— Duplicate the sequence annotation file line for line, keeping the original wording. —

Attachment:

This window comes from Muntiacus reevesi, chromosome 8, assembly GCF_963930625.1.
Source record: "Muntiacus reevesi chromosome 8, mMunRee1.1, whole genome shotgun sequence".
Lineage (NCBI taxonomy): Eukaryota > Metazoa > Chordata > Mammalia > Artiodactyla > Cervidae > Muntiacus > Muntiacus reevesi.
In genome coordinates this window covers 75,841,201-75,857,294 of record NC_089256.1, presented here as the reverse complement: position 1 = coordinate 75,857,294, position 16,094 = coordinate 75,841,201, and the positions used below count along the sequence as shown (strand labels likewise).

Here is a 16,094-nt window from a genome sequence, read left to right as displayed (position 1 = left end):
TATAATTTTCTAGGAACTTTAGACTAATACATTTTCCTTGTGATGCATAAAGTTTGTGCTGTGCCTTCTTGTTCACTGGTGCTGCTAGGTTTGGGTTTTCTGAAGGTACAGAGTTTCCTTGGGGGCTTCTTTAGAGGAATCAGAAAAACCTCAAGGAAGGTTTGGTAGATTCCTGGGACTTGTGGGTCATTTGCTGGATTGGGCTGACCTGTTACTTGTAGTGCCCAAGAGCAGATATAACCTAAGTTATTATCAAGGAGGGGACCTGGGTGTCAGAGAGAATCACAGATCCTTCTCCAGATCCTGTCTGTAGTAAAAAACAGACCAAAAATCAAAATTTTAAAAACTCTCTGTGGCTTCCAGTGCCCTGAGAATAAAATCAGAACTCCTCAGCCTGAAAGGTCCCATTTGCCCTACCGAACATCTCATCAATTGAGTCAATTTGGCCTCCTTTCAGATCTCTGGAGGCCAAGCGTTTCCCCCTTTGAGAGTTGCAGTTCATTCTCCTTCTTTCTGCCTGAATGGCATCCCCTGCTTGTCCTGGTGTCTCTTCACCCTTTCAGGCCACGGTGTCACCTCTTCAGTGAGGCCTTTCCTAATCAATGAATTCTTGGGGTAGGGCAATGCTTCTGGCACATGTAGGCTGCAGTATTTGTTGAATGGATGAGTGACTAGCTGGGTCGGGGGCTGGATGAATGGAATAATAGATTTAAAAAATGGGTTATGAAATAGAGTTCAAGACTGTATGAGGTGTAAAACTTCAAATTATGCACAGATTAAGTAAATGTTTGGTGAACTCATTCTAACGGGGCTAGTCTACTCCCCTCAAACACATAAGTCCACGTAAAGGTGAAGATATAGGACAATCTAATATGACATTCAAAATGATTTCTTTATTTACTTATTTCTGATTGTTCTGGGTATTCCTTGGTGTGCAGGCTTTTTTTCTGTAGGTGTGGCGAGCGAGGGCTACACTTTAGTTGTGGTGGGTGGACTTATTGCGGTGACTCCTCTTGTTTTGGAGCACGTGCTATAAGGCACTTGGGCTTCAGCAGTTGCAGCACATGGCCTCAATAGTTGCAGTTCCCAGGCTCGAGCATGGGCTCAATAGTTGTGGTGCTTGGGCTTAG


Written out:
This window comes from Muntiacus reevesi, chromosome 8, assembly GCF_963930625.1.
Source record: "Muntiacus reevesi chromosome 8, mMunRee1.1, whole genome shotgun sequence".
Lineage (NCBI taxonomy): Eukaryota > Metazoa > Chordata > Mammalia > Artiodactyla > Cervidae > Muntiacus > Muntiacus reevesi.
In genome coordinates this window covers 75,841,201-75,857,294 of record NC_089256.1, presented here as the reverse complement: position 1 = coordinate 75,857,294, position 16,094 = coordinate 75,841,201, and the positions used below count along the sequence as shown (strand labels likewise).

Here is a 16,094-nt window from a genome sequence, read left to right as displayed (position 1 = left end):
TATAATTTTCTAGGAACTTTAGACTAATACATTTTCCTTGTGATGCATAAAGTTTGTGCTGTGCCTTCTTGTTCACTGGTGCTGCTAGGTTTGGGTTTTCTGAAGGTACAGAGTTTCCTTGGGGGCTTCTTTAGAGGAATCAGAAAAACCTCAAGGAAGGTTTGGTAGATTCCTGGGACTTGTGGGTCATTTGCTGGATTGGGCTGACCTGTTACTTGTAGTGCCCAAGAGCAGATATAACCTAAGTTATTATCAAGGAGGGGACCTGGGTGTCAGAGAGAATCACAGATCCTTCTCCAGATCCTGTCTGTAGTAAAAAACAGACCAAAAATCAAAATTTTAAAAACTCTCTGTGGCTTCCAGTGCCCTGAGAATAAAATCAGAACTCCTCAGCCTGAAAGGTCCCATTTGCCCTACCGAACATCTCATCAATTGAGTCAATTTGGCCTCCTTTCAGATCTCTGGAGGCCAAGCGTTTCCCCCTTTGAGAGTTGCAGTTCATTCTCCTTCTTTCTGCCTGAATGGCATCCCCTGCTTGTCCTGGTGTCTCTTCACCCTTTCAGGCCACGGTGTCACCTCTTCAGTGAGGCCTTTCCTAATCAATGAATTCTTGGGGTAGGGCAATGCTTCTGGCACATGTAGGCTGCAGTATTTGTTGAATGGATGAGTGACTAGCTGGGTCGGGGGCTGGATGAATGGAATAATAGATTTAAAAAATGGGTTATGAAATAGAGTTCAAGACTGTATGAGGTGTAAAACTTCAAATTATGCACAGATTAAGTAAATGTTTGGTGAACTCATTCTAACGGGGCTAGTCTACTCCCCTCAAACACATAAGTCCACGTAAAGGTGAAGATATAGGACAATCTAATATGACATTCAAAATGATTTCTTTATTTACTTATTTCTGATTGTTCTGGGTATTCCTTGGTGTGCAGGCTTTTTTTCTGTAGGTGTGGCGAGCGAGGGCTACACTTTAGTTGTGGTGGGTGGACTTATTGCGGTGACTCCTCTTGTTTTGGAGCACGTGCTATAAGGCACTTGGGCTTCAGCAGTTGCAGCACATGGCCTCAATAGTTGCAGTTCCCAGGCTCGAGCATGGGCTCAATAGTTGTGGTGCTTGGGCTTAG